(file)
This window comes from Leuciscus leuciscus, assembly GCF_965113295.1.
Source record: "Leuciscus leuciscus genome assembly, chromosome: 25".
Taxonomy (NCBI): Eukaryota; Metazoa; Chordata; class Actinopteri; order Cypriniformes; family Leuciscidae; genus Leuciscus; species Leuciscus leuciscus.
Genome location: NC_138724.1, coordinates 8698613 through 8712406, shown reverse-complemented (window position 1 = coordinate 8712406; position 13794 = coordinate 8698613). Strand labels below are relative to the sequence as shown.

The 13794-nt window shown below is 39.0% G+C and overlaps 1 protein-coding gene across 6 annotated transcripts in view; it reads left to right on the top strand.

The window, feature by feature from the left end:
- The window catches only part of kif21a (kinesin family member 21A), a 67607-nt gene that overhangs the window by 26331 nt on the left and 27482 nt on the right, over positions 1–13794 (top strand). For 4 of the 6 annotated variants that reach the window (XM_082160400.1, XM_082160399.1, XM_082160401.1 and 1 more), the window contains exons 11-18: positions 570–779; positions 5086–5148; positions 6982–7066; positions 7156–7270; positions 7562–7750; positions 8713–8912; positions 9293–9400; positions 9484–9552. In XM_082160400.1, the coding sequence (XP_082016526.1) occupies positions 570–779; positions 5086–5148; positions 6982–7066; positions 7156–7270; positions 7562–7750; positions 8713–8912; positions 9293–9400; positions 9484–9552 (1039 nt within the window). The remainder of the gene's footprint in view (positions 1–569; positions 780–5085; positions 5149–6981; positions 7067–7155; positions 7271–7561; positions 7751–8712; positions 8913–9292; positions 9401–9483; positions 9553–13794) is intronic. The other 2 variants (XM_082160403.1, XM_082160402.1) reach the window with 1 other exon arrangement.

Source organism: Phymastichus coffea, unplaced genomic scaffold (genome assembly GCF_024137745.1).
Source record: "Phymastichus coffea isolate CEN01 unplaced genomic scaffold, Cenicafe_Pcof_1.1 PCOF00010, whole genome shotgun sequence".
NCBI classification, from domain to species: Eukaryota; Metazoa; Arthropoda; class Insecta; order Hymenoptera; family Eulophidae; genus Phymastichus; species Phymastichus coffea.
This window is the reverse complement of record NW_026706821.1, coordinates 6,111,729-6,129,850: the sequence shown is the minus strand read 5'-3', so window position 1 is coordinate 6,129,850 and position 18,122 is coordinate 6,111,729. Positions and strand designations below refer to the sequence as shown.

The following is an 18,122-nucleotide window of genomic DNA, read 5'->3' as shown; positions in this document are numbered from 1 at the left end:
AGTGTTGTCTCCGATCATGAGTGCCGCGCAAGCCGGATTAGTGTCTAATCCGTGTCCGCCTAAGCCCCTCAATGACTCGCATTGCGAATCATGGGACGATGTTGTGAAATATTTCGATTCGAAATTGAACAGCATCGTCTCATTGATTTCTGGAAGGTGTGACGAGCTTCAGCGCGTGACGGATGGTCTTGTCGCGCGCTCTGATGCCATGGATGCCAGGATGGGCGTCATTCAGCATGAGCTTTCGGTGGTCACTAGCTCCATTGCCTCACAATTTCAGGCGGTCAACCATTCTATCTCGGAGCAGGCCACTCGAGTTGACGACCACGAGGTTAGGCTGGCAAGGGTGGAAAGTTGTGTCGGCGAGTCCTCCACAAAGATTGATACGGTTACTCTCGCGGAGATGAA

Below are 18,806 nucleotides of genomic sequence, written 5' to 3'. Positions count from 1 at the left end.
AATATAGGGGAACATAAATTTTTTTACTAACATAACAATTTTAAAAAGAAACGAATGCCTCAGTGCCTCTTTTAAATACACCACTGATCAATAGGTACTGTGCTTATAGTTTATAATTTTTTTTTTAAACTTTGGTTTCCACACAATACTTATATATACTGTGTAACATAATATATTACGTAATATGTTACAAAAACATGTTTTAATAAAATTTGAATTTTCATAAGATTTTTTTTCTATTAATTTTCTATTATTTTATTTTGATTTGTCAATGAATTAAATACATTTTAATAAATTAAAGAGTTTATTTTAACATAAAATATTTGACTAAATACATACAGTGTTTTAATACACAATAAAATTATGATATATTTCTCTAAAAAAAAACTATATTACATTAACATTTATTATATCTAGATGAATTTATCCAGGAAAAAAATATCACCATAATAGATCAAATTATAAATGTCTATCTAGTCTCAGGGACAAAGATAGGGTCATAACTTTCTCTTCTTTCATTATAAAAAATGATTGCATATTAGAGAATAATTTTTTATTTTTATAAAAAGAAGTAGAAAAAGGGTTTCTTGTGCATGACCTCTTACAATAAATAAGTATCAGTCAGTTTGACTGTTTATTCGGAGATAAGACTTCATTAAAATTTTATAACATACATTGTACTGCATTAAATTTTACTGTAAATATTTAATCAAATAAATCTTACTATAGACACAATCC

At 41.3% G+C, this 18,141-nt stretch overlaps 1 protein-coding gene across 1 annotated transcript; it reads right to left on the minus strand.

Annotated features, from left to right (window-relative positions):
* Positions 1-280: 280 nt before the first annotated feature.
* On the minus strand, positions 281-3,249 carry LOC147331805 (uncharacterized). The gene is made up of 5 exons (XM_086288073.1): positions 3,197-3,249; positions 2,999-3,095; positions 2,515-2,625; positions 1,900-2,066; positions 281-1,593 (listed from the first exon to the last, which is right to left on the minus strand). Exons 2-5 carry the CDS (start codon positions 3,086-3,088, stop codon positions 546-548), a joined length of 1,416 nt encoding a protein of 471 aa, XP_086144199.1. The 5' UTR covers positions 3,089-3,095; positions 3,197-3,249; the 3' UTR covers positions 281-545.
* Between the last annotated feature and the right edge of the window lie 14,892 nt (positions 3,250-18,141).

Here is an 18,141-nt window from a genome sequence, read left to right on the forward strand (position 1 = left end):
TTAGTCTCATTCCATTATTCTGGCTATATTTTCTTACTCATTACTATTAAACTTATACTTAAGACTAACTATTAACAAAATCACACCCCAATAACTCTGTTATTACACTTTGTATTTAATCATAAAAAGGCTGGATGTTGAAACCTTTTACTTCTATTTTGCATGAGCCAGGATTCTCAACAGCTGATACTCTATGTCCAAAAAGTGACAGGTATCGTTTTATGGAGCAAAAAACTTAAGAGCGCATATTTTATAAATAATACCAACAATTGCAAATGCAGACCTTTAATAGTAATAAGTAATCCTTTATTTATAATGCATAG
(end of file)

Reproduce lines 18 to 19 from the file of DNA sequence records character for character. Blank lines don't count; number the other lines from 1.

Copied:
* Positions 1-280: 280 nt before the first annotated feature.
* On the minus strand, positions 281-3,249 carry LOC147331805 (uncharacterized). The gene is made up of 5 exons (XM_086288073.1): positions 3,197-3,249; positions 2,999-3,095; positions 2,515-2,625; positions 1,900-2,066; positions 281-1,593 (listed from the first exon to the last, which is right to left on the minus strand). Exons 2-5 carry the CDS (start codon positions 3,086-3,088, stop codon positions 546-548), a joined length of 1,416 nt encoding a protein of 471 aa, XP_086144199.1. The 5' UTR covers positions 3,089-3,095; positions 3,197-3,249; the 3' UTR covers positions 281-545.